AP US Gov't - Windows- Congress Vocab

14th Amendment
Declares that all persons born in the U.S. are citizens and are guaranteed equal protection of the laws
17th Amendment
Direct election of senators
27th Amendment
limits the power of congress to increase its own salaries
to find not guilty of a fault or crime
break from a meeting or gathering
planned distribution of representatives
money set aside (as by a legislature) for a specific purpose
At-Large Representation
Voters in a given geographical area can elect two or more individuals to represent them. Usually used for commissions, councils or other multi-member representative bodies, especially in local government.
the process of giving someone permission to do or have something
Baker v. Carr
Voters have standing(right to challenge) redistricting done by a state
a legislature consisting of two parts, or houses
a proposed law
to criticize harshly
population count
Christmas Tree Bill
A bill that has many riders to increase its chances of being passed
Closed Rule
An order from the House Rules Committee that sets a time limit on debate; forbids a bill from being amended on the floor
a procedure used in the senate to limit debate on a bill
Commerce Power
exclusive power of Congress to regulate interstate and foreign trade
Committee Chairperson
The leader of a congressional committee. A very powerful position. He/she controls the committee calendar, agenda, and hearings. He/she can pigeonhole a bill by refusing to schedule debate on the bill. Chosen by majority party caucus based on seniority. Subject to term-limits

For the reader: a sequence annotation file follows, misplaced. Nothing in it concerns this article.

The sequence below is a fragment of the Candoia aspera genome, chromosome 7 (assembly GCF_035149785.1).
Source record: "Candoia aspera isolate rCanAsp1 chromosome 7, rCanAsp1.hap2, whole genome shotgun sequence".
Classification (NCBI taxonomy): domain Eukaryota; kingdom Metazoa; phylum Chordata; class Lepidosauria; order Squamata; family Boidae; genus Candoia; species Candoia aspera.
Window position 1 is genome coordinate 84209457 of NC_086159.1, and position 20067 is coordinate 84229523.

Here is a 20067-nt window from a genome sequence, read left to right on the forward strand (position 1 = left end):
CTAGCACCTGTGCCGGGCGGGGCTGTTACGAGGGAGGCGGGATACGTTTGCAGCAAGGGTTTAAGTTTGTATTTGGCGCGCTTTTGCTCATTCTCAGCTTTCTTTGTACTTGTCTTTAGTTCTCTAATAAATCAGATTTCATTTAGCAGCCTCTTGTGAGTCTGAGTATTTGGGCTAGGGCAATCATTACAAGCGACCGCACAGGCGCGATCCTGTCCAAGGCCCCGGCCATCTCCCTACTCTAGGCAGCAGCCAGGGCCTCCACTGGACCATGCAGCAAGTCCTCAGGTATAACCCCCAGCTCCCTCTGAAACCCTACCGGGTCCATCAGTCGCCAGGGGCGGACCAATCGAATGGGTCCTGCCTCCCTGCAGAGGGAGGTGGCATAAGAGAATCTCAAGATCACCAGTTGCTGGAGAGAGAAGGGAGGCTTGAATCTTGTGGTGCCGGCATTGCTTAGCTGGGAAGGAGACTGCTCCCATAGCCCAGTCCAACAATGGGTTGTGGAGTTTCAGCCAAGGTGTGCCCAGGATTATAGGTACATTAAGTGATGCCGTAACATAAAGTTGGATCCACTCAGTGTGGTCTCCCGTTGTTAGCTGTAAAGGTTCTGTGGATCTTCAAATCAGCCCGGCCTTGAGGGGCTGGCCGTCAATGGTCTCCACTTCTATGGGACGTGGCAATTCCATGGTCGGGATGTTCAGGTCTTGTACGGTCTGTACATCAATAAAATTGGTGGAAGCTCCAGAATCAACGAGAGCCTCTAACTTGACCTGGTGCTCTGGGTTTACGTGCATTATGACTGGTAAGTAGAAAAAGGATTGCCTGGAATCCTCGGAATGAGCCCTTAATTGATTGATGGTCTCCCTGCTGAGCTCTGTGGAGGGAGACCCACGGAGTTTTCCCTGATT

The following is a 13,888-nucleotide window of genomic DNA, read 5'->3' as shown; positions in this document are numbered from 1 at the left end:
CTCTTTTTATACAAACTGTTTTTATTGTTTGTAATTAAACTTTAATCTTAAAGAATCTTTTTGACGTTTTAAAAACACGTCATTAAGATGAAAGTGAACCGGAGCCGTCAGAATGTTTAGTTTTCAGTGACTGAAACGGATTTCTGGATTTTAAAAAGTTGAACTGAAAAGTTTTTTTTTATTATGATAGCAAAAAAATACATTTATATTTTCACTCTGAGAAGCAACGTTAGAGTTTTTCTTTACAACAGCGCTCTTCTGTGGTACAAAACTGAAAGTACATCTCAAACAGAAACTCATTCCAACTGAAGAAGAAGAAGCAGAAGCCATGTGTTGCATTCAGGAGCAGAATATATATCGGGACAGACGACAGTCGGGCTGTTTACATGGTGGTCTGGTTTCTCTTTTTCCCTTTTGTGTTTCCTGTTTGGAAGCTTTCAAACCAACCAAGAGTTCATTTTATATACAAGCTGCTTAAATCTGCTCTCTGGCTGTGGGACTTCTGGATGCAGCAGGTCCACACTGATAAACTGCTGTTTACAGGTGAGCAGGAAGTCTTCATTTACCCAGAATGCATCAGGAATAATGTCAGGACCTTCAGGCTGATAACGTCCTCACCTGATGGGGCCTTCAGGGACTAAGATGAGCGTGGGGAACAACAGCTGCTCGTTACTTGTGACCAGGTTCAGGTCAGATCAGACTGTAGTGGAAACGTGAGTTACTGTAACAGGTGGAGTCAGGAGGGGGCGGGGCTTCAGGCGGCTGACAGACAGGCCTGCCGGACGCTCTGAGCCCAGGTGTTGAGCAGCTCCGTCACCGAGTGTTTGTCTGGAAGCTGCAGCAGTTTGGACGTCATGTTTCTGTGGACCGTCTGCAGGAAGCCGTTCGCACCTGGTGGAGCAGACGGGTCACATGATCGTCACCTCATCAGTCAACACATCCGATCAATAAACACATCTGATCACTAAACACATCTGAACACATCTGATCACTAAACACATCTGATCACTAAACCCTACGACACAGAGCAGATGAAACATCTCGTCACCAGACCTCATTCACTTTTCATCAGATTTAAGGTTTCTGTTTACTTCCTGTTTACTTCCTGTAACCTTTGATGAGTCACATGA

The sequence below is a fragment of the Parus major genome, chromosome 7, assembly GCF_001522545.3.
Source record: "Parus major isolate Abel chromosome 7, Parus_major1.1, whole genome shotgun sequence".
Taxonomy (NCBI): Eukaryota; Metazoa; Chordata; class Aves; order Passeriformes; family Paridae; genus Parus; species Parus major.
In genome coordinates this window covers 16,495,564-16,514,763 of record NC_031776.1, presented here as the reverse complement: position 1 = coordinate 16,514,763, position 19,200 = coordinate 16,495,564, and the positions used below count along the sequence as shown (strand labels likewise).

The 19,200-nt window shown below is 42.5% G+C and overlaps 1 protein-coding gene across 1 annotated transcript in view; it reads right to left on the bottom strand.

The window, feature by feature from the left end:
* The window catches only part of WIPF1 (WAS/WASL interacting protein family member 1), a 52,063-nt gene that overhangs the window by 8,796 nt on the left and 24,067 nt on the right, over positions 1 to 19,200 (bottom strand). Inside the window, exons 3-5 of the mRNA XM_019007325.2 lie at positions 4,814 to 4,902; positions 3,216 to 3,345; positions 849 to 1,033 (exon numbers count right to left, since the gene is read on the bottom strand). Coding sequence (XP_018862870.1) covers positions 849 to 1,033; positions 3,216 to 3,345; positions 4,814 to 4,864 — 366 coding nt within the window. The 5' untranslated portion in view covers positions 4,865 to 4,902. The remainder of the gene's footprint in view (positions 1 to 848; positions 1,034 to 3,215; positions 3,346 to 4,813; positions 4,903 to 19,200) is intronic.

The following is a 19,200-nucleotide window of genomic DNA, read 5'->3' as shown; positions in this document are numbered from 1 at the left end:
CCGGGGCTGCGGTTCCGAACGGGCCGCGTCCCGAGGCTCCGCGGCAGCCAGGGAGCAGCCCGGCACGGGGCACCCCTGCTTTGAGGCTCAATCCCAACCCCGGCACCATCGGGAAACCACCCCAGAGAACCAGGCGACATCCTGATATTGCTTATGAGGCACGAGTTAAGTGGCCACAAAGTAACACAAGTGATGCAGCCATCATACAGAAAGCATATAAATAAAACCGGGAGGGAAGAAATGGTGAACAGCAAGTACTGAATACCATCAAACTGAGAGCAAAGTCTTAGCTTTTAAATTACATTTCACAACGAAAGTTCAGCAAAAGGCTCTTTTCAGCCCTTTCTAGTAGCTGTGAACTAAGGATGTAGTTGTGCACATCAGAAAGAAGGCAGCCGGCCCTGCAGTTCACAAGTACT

Committee of the Whole
a device in which a legislative body is considered one large committee. All members of the legislative body are members of such a committee. This is usually done for the purposes of discussion and debate of the details of bills and other main motions.
Conference Committee
committee appointed by the presiding officers of each chamber to adjust differences on a particular bill passed by each in different form.
general agreement
voters represented by an elected official; district so represented; group of supporters (or constituents)
Deficit Financing
government policy of spending more money than it is able to bring in through revenues
a person appointed or elected to represent others
Descriptive Representation
the idea that an elected body should mirror demographically the population it represents
Direct Tax
a tax an individual pays directly to the government
Discharge Petition
Petition that, if signed by majority of the House of Representatives' members, will pry a bill from committee and bring it to the floor for consideration.
Division Vote
a congressional voting procedure in which members stand and are counted
Double Tracking
A procedure to keep the Senate going during a filibuster in which the disputed bill is shelved temporarily so that the Senate can get on with other business.
set aside (money or time) for a particular purpose
Easley v. Cromartie